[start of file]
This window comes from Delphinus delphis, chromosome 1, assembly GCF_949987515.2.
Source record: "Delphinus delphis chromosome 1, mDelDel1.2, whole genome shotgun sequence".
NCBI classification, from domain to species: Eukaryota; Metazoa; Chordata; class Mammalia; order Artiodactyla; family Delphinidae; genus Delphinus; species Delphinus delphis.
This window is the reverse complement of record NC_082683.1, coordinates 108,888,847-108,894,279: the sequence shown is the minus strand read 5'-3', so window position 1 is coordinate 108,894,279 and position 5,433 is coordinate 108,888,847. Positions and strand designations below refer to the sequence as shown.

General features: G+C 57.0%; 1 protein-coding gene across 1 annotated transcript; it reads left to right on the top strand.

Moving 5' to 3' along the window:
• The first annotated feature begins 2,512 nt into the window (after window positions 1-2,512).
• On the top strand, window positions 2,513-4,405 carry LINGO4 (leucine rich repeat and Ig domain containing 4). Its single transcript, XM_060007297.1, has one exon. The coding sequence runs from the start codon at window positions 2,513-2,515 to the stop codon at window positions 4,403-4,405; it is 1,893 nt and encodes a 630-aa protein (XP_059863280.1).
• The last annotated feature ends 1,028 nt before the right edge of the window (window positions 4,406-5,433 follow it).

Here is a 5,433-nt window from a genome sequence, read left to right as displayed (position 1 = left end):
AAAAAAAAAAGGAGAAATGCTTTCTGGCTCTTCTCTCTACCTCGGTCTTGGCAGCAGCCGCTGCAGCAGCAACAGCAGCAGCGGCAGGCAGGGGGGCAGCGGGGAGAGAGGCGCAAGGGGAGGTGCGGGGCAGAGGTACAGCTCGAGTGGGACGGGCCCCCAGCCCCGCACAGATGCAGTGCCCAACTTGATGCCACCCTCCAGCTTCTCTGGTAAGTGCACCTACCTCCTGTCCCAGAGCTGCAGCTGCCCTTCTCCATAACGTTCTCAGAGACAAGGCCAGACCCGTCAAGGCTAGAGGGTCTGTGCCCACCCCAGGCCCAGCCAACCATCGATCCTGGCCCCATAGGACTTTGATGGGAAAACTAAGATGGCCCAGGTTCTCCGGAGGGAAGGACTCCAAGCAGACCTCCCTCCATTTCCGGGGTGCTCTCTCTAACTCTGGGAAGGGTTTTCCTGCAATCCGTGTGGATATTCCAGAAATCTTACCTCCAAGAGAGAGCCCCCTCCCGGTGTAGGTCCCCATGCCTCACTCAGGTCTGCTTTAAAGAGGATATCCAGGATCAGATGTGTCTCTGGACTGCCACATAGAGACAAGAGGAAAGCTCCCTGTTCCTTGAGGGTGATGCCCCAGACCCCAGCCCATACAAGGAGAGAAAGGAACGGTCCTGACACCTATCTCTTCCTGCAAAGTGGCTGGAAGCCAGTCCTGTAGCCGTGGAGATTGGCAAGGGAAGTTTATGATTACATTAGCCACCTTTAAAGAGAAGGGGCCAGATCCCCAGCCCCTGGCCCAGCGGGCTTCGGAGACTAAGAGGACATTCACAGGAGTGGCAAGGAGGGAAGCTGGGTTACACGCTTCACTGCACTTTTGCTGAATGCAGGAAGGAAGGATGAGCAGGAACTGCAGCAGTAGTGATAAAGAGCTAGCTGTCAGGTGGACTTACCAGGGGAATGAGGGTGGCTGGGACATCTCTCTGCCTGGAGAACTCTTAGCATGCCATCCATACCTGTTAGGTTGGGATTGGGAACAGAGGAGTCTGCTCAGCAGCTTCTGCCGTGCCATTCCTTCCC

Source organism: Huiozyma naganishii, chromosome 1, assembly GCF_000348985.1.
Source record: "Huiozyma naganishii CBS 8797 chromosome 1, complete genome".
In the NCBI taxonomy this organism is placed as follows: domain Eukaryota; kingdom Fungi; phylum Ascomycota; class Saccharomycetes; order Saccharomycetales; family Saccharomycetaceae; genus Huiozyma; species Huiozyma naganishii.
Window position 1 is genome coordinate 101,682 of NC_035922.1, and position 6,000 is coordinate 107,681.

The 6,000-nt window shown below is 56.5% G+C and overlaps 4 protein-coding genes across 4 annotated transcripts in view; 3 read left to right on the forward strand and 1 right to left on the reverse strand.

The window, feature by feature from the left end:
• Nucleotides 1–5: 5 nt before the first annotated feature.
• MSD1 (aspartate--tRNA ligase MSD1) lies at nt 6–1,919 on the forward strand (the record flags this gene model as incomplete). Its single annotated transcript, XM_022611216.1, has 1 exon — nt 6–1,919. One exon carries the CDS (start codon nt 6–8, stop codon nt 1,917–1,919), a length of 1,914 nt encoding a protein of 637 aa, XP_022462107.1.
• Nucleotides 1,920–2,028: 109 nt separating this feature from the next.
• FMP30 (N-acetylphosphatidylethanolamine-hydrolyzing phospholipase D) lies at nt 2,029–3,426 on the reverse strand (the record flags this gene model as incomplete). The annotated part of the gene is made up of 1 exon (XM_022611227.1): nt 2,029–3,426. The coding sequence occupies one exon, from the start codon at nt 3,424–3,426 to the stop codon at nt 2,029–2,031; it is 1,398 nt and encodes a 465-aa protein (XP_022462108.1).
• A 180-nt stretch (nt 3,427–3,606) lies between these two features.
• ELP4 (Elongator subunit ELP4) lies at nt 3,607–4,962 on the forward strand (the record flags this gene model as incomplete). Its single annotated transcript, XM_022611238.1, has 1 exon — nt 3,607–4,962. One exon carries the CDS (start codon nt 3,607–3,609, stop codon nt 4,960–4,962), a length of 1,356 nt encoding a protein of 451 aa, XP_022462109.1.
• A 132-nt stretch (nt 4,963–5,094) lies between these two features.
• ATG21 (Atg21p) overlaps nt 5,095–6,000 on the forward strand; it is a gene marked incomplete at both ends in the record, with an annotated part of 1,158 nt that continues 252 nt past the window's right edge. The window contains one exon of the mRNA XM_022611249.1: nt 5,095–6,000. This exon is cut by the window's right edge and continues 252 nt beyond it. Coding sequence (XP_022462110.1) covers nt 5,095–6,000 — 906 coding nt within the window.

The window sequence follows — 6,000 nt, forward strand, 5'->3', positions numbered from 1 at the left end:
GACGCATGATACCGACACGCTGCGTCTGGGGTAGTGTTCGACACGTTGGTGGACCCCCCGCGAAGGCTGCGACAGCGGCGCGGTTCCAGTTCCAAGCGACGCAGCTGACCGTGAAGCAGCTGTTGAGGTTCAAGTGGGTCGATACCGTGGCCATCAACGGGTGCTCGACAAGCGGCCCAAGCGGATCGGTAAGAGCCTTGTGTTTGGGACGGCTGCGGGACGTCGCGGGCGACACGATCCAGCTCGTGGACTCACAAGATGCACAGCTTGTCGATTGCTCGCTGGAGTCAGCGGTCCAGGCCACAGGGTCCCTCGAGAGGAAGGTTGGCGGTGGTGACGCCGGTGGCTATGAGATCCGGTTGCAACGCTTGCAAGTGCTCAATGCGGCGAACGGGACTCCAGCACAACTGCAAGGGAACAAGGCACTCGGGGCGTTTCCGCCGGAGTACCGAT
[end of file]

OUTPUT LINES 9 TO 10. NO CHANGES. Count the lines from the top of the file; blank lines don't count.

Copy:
• The last annotated feature ends 1,028 nt before the right edge of the window (window positions 4,406-5,433 follow it).

Here is a 5,433-nt window from a genome sequence, read left to right as displayed (position 1 = left end):